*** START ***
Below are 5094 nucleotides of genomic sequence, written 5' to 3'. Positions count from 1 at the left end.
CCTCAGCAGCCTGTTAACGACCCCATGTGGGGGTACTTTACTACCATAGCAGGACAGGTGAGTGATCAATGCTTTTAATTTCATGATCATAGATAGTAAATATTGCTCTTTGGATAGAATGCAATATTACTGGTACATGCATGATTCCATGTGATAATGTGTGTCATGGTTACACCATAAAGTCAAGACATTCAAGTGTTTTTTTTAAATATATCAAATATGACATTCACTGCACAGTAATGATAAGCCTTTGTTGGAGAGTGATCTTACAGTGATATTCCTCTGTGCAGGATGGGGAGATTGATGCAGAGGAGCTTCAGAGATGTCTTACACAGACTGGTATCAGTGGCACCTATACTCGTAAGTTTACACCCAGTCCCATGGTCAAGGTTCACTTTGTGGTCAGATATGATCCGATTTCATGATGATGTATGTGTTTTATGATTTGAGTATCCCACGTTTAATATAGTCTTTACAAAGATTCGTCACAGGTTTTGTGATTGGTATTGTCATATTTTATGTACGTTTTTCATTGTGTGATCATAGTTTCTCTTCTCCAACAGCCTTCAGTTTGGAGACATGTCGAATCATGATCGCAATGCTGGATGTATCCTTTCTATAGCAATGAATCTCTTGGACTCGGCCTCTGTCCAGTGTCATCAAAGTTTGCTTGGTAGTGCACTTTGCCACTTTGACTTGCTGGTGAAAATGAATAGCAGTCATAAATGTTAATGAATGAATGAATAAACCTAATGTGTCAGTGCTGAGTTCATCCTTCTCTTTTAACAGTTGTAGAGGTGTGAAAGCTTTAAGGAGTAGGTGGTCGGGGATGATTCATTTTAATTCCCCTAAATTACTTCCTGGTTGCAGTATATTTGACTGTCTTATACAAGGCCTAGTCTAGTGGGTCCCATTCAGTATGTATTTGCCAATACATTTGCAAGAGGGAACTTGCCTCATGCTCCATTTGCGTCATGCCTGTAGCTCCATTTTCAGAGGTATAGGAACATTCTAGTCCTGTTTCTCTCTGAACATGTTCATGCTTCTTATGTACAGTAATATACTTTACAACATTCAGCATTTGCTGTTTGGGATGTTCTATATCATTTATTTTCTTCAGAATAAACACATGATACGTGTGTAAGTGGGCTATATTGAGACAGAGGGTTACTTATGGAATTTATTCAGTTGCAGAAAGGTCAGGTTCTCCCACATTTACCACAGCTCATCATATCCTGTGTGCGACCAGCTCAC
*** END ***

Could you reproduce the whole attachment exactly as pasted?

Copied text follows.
Below are 5094 nucleotides of genomic sequence, written 5' to 3'. Positions count from 1 at the left end.
CCTCAGCAGCCTGTTAACGACCCCATGTGGGGGTACTTTACTACCATAGCAGGACAGGTGAGTGATCAATGCTTTTAATTTCATGATCATAGATAGTAAATATTGCTCTTTGGATAGAATGCAATATTACTGGTACATGCATGATTCCATGTGATAATGTGTGTCATGGTTACACCATAAAGTCAAGACATTCAAGTGTTTTTTTTAAATATATCAAATATGACATTCACTGCACAGTAATGATAAGCCTTTGTTGGAGAGTGATCTTACAGTGATATTCCTCTGTGCAGGATGGGGAGATTGATGCAGAGGAGCTTCAGAGATGTCTTACACAGACTGGTATCAGTGGCACCTATACTCGTAAGTTTACACCCAGTCCCATGGTCAAGGTTCACTTTGTGGTCAGATATGATCCGATTTCATGATGATGTATGTGTTTTATGATTTGAGTATCCCACGTTTAATATAGTCTTTACAAAGATTCGTCACAGGTTTTGTGATTGGTATTGTCATATTTTATGTACGTTTTTCATTGTGTGATCATAGTTTCTCTTCTCCAACAGCCTTCAGTTTGGAGACATGTCGAATCATGATCGCAATGCTGGATGTATCCTTTCTATAGCAATGAATCTCTTGGACTCGGCCTCTGTCCAGTGTCATCAAAGTTTGCTTGGTAGTGCACTTTGCCACTTTGACTTGCTGGTGAAAATGAATAGCAGTCATAAATGTTAATGAATGAATGAATAAACCTAATGTGTCAGTGCTGAGTTCATCCTTCTCTTTTAACAGTTGTAGAGGTGTGAAAGCTTTAAGGAGTAGGTGGTCGGGGATGATTCATTTTAATTCCCCTAAATTACTTCCTGGTTGCAGTATATTTGACTGTCTTATACAAGGCCTAGTCTAGTGGGTCCCATTCAGTATGTATTTGCCAATACATTTGCAAGAGGGAACTTGCCTCATGCTCCATTTGCGTCATGCCTGTAGCTCCATTTTCAGAGGTATAGGAACATTCTAGTCCTGTTTCTCTCTGAACATGTTCATGCTTCTTATGTACAGTAATATACTTTACAACATTCAGCATTTGCTGTTTGGGATGTTCTATATCATTTATTTTCTTCAGAATAAACACATGATACGTGTGTAAGTGGGCTATATTGAGACAGAGGGTTACTTATGGAATTTATTCAGTTGCAGAAAGGTCAGGTTCTCCCACATTTACCACAGCTCATCATATCCTGTGTGCGACCAGCTCAC